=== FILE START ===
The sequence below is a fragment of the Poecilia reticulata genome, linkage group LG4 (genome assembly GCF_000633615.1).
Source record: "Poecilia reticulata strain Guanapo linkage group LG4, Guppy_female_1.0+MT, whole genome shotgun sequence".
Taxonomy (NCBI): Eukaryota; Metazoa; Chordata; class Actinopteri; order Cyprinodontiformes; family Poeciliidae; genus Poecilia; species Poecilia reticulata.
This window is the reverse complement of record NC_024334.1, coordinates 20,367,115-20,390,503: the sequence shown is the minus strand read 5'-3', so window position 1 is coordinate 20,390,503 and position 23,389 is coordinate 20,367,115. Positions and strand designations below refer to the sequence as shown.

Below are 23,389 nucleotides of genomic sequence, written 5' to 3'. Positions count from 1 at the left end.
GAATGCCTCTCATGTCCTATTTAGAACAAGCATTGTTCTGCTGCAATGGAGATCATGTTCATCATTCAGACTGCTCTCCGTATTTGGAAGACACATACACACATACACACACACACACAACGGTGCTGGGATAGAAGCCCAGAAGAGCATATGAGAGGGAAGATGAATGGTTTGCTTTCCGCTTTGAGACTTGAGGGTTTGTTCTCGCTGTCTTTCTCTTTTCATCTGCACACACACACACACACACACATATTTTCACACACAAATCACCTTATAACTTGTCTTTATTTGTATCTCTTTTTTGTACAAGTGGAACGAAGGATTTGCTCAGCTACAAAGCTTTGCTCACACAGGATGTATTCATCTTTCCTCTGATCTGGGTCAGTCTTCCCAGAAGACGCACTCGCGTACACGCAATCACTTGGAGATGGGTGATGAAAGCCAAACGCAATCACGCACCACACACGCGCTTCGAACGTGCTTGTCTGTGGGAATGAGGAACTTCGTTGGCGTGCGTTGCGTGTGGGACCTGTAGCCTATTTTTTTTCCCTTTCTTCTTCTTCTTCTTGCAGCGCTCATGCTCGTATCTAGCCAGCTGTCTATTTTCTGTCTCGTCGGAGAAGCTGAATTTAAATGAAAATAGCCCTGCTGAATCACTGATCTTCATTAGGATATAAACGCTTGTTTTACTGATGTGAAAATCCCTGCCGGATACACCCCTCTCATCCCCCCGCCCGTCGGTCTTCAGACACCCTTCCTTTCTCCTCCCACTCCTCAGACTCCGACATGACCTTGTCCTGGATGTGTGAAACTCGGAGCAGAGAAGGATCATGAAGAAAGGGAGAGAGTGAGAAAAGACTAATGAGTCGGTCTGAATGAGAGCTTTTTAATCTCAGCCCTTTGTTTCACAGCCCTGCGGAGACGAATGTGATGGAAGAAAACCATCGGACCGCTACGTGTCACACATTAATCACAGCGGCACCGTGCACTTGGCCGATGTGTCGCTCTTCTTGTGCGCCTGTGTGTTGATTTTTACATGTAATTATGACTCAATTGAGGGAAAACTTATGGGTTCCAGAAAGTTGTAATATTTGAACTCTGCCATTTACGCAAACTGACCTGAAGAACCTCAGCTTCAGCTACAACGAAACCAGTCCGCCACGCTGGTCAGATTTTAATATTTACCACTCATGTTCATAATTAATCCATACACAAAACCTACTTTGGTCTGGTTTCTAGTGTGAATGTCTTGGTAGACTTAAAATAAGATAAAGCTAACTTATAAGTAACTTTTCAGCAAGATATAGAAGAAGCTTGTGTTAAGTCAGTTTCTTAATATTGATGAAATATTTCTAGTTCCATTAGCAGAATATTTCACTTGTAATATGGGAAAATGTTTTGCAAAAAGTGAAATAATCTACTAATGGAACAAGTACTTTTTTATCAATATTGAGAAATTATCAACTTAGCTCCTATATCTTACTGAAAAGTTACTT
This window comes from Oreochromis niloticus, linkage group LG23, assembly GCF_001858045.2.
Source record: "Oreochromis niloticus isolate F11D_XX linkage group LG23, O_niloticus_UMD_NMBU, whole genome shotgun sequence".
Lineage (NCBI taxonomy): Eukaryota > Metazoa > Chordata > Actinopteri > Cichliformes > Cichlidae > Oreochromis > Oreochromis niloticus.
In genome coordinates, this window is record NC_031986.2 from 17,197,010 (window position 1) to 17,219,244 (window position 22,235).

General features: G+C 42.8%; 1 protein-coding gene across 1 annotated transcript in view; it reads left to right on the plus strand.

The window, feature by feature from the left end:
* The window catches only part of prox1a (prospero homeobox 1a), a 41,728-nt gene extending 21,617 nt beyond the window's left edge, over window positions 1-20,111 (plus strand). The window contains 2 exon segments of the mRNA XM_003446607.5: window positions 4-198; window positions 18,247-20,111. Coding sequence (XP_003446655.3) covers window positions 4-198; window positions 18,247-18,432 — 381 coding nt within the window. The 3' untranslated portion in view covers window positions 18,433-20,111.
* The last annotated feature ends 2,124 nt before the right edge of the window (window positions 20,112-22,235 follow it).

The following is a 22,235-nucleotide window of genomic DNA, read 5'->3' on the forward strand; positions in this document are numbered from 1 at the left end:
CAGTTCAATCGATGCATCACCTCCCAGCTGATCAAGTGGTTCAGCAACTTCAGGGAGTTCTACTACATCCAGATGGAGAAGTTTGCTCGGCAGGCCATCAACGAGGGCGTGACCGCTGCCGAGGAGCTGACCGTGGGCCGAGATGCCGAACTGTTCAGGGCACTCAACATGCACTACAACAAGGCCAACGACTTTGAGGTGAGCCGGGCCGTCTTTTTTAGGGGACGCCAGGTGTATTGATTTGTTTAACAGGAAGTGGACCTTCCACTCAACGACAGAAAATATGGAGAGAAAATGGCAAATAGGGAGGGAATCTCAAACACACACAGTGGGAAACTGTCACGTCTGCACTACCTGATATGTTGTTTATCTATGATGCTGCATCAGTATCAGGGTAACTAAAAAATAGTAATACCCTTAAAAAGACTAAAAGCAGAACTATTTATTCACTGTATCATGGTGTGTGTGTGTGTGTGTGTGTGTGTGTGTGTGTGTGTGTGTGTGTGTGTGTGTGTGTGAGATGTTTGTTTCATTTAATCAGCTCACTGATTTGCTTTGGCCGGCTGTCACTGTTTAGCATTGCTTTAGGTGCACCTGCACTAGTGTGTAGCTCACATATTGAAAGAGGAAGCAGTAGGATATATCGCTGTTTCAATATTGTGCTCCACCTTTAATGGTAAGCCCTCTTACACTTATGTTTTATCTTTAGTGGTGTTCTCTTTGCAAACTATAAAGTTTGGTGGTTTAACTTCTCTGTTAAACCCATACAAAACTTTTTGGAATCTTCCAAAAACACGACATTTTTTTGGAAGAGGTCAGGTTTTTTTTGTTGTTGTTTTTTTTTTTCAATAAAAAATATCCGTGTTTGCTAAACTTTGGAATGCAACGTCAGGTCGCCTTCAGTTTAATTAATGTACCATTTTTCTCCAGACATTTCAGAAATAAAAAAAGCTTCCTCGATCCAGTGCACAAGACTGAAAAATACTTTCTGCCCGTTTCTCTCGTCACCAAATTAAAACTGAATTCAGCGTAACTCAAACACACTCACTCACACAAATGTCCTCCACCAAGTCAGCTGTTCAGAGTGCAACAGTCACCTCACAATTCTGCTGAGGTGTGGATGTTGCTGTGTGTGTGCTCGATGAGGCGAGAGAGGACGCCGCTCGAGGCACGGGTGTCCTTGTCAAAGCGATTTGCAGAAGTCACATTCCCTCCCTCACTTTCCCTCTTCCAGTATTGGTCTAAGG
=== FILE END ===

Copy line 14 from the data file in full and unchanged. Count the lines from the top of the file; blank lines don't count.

* The last annotated feature ends 2,124 nt before the right edge of the window (window positions 20,112-22,235 follow it).